Donald Clarke: A sentimental journey to ‘The West Wing’
Aaron Sorkin’s series is implausible, corny and irony-free . . . and yet I’m still watching
‘Over the last 15 years, I have gained a black belt in the art of Pretending I’ve Seen The West Wing.’ Martin Sheen as President Bartlett. Photograph: Warner Bros/Getty Images
The West Wing was dreadful. Among cultural entities that sensible people recommend that TV show might just be the most irredeemable. Yes, I really am writing about the Aaron Sorkin series concerning a beatific Irish-American president who is carried from crisis to crisis by his attendant angels.
There is a small window when it’s respectable to consume or discuss a book, film or record. A year or two after publication, respectable readers will not allow themselves to be seen in public with a once voguish novel. As I understand it, “everybody” is ploughing through A Little Life by Hanya Yanagihara now. By my calculation, you have until December 2016 to read it in public without looking like yesterday’s human. After that, Ms Yanagihara’s tale of converging lives in New York city can only be consumed in private.
Something similar happens with television. In the gap between fashionable ubiquity and the dispatch into cultural Narnia, those who haven’t actually seen Who Killed Soren Sorensen’s Elk? must impersonate an iceberg. That tiny tip of intelligence you grasped from a joke on Have I Got News for You? – something about a jumper? – hints at huge (actually non-existent) masses of information beneath the surface.
Over the past 15 years, I have gained a black belt in the art of Pretending I’ve Seen The West Wing. This is easy. We know what presidents do. We have some idea what White House press secretaries do. So, it’s fairly straightforward to make knowing gags about the behaviour of Martin Sheen and Alison Janney in the show. It was hard to avoid articles on the “walk-and-talk” sequences. So the ignorant partygoer can even manage a few observations on televisual technique. Once or twice, I almost got through the first episode. The chatter between the circling officials was clever enough, but the much-celebrated arrival of MartinSheen’s saintly president sent me running from the room with a handkerchief over my mouth.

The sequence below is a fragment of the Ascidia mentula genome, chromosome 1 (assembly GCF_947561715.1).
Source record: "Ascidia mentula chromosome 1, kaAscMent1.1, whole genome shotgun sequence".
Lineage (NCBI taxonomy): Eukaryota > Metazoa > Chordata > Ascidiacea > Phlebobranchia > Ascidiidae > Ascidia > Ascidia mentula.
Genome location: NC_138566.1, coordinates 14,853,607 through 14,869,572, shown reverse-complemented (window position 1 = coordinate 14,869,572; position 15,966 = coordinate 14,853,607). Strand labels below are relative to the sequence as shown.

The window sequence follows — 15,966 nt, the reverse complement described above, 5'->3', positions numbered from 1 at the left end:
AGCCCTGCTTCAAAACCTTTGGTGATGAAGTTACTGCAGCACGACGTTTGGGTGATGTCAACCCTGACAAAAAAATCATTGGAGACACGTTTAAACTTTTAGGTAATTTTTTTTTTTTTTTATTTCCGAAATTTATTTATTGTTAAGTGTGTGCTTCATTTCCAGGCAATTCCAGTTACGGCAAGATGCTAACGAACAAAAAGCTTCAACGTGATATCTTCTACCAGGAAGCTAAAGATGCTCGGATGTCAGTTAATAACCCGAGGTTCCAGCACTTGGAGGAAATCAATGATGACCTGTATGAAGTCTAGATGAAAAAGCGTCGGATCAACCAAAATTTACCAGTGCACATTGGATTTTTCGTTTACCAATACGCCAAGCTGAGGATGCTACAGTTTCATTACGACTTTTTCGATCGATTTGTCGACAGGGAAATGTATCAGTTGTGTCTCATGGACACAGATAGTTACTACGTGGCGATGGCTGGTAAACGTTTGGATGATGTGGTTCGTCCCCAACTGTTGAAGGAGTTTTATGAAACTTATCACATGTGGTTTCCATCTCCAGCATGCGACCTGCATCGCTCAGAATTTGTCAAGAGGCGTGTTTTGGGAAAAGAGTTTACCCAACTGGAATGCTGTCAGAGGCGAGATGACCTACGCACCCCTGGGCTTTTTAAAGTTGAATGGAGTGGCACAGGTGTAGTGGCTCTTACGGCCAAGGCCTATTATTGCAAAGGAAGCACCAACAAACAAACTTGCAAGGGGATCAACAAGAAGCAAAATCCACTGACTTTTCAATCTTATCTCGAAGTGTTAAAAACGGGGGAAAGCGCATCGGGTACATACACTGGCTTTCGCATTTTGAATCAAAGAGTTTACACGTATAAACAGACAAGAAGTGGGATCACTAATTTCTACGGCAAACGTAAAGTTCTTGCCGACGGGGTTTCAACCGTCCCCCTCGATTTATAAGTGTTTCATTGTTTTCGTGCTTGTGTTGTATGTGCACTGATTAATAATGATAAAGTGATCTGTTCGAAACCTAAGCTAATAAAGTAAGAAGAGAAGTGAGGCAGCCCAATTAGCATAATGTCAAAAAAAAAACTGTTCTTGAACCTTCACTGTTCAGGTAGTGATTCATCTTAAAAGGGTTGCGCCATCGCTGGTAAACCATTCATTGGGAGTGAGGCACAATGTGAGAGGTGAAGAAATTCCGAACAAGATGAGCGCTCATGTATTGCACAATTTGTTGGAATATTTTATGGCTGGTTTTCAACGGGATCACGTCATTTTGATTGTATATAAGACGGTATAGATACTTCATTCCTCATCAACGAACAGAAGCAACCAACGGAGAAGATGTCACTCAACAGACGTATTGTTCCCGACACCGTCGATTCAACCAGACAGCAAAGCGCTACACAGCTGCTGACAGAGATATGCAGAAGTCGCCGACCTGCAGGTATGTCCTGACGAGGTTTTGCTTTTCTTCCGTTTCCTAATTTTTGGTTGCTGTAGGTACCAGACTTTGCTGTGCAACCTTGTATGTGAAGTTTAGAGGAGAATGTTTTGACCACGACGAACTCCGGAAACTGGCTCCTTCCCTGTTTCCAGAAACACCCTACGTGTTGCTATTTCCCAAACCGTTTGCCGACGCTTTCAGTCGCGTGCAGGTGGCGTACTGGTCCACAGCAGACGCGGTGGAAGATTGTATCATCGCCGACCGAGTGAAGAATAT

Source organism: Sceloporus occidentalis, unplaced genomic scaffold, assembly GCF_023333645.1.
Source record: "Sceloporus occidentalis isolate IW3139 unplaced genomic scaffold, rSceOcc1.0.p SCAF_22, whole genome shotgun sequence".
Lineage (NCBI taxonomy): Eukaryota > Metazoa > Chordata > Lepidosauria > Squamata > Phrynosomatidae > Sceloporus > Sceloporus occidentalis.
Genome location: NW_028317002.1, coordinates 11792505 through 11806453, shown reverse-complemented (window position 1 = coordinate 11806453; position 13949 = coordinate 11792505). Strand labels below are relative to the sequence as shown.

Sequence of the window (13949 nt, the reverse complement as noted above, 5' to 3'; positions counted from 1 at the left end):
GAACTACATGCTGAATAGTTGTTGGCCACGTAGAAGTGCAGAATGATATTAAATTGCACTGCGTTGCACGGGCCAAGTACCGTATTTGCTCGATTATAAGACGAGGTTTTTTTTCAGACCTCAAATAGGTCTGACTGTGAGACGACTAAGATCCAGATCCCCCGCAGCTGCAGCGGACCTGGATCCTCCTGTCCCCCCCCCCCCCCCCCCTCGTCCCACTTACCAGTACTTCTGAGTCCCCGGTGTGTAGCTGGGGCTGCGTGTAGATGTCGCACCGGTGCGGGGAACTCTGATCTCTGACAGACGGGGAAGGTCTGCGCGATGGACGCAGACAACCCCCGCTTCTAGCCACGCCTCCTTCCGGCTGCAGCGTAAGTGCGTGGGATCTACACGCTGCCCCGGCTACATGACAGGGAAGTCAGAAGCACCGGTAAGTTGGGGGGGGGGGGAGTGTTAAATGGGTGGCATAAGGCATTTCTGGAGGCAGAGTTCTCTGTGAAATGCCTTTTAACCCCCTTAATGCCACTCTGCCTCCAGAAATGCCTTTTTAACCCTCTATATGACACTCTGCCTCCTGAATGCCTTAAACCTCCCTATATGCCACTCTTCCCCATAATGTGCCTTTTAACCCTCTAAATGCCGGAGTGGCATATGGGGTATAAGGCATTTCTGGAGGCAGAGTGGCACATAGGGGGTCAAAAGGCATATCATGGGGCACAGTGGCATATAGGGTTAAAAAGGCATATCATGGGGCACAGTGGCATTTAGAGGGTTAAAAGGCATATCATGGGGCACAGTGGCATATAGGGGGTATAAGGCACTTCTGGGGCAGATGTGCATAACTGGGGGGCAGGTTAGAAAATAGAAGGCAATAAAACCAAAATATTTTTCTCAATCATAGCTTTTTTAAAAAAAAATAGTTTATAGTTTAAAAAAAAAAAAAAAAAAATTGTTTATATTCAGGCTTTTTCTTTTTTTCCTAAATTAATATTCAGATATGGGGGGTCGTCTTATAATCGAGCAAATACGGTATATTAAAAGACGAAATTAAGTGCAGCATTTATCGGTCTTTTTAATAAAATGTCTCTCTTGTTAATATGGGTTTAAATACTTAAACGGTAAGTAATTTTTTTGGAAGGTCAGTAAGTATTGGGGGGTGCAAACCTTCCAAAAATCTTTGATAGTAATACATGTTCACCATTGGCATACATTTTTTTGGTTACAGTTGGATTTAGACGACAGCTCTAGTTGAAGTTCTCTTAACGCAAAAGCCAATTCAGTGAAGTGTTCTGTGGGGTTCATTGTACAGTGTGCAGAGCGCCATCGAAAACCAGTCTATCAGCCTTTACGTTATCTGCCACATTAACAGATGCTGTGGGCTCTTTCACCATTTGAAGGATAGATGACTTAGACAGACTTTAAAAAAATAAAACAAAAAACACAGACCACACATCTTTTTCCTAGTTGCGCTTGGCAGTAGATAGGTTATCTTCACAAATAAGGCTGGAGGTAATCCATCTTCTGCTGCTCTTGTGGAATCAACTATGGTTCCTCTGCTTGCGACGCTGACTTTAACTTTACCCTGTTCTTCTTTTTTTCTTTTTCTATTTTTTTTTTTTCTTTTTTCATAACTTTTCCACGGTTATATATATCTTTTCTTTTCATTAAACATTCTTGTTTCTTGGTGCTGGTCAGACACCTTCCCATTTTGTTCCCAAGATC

Having finally forced myself to watch season one a full 16 years after it was first broadcast, I was taken aback to discover that, if anything, it gets worse as it progresses. To enjoy this degree of cheap sentimentality you usually have to seek out films involving dying ponies. The unspeakable nadir comes at the end of episode five.
While Ave Maria surges on the soundtrack – I’m not making this up – Bartlett entertains his adoring staff with a homily so corny it would have frozen the lips of Ronald Reagan. “Surely we can do it again as we did in the time when our eyes looked towards the heavens with outstretched fingers and we touched the face of God,” he says. Argh! I think I’m going to vomit forever and ever and ever.
In a spirit of full disclosure, I should admit I came to The West Wing after sucking down the most recent series of the excellent Veep. That show’s bracing cynicism about the White House rendered the pious sincerity in Sorkin’s series nearly unwatchable. You can also get a less rosy view of the Rose Garden in House of Cards. Both those programmes rely heavily on British predecessors, but they demonstrate that Americans are happy to entertain satirical attacks on the presidency.
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In truth, The West Wing was every bit as much a fantasy as Game of Thrones was to become. When it began, Watergate and Vietnam had receded into history, the Soviet regime had recently withered and 9/11 was still a few years in the future. Such dreams were possible.
Despite the soft-focus, patriotic sentimentality – or maybe because of it – the show offered a comfortable place to huddle for 40 minutes every week. I’m still watching. But it is sort of awful.